Richard Barr died on January 9,1989 of complications relating to AIDS.

David Crespy

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literature >> McNally, Terrence

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literature >> Patrick, Robert

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arts >> Sondheim, Stephen

One of the most innovative talents of the musical theater in the second half of the twentieth century, Stephen Sondheim has only indirectly reflected his homosexuality in his work.

arts >> Waters, Ethel

Perhaps best remembered for her award-winning performances as an actress, Ethel Waters was also a renowned Blues singer, known to have sexual relationships with other women.

arts >> Wilson, Doric

A pioneer in the development of contemporary gay theater, Doric Wilson was instrumental in Off-Off-Broadway theater in New York City from the early 1960s through the 1980s.

literature >> Wilson, Lanford

In his depictions of gay subjects, Lanford Wilson proved himself to be a powerful voice speaking of the lives of gay men.


Barr, Richard. "You Have to Hock Your House." Unpublished Ms. Richard Barr-Clinton Wilder Papers, Billy Rose Theater Collection, New York Public Library for the Performing Arts.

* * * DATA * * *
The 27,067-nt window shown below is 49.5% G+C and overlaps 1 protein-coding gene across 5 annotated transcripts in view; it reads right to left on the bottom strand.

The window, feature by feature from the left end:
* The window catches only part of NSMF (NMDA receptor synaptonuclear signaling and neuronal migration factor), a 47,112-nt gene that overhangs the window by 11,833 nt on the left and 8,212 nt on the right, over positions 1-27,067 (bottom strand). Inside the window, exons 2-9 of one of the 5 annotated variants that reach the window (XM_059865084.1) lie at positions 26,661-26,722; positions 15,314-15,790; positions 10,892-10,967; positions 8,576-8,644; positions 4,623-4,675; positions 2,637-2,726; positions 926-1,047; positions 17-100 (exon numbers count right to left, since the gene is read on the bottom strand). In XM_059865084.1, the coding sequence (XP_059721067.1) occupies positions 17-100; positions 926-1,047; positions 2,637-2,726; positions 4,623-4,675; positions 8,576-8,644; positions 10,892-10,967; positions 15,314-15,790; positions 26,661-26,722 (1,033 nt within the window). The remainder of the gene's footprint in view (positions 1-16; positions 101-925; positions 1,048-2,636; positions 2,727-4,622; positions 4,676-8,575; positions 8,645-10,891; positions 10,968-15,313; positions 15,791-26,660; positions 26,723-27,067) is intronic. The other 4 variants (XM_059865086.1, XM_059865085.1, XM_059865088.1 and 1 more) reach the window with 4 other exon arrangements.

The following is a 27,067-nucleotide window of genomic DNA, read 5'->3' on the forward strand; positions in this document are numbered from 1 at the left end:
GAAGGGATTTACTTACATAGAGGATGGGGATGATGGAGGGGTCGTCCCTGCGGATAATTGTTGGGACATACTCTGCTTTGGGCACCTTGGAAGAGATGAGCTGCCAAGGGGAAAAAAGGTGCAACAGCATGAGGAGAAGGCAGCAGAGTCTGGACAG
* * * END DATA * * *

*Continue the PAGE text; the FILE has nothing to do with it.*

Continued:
Hammel, Faye. "Three For the Play: Theater 64 Says the Writer Must be King." New York Times (March 3, 1966): 10.

Little, Stuart W. Off-Broadway: The Prophetic Theater. New York: Coward, McCann & Geoghegan, 1972.

Rothstein, Mervyn. "Richard Barr, 71, Stage Producer and Theater League Head, Dies." New York Times (January 10, 1989).

Zolotow, Sam. "Drama Desk Names Winners of Vernon Rice Awards." New York Times (May 9, 1961).


    Citation Information
    Author: Crespy, David  
    Entry Title: Barr, Richard  
    General Editor: Claude J. Summers  
    Publication Name: glbtq: An Encyclopedia of Gay, Lesbian, Bisexual,
Transgender, and Queer Culture
    Publication Date: 2006  
    Date Last Updated January 20, 2006  
    Web Address  
    Publisher glbtq, Inc.
1130 West Adams
Chicago, IL   60607
    Today's Date  
    Encyclopedia Copyright: © 2002-2006, glbtq, Inc.  
    Entry Copyright © 2006, glbtq, Inc.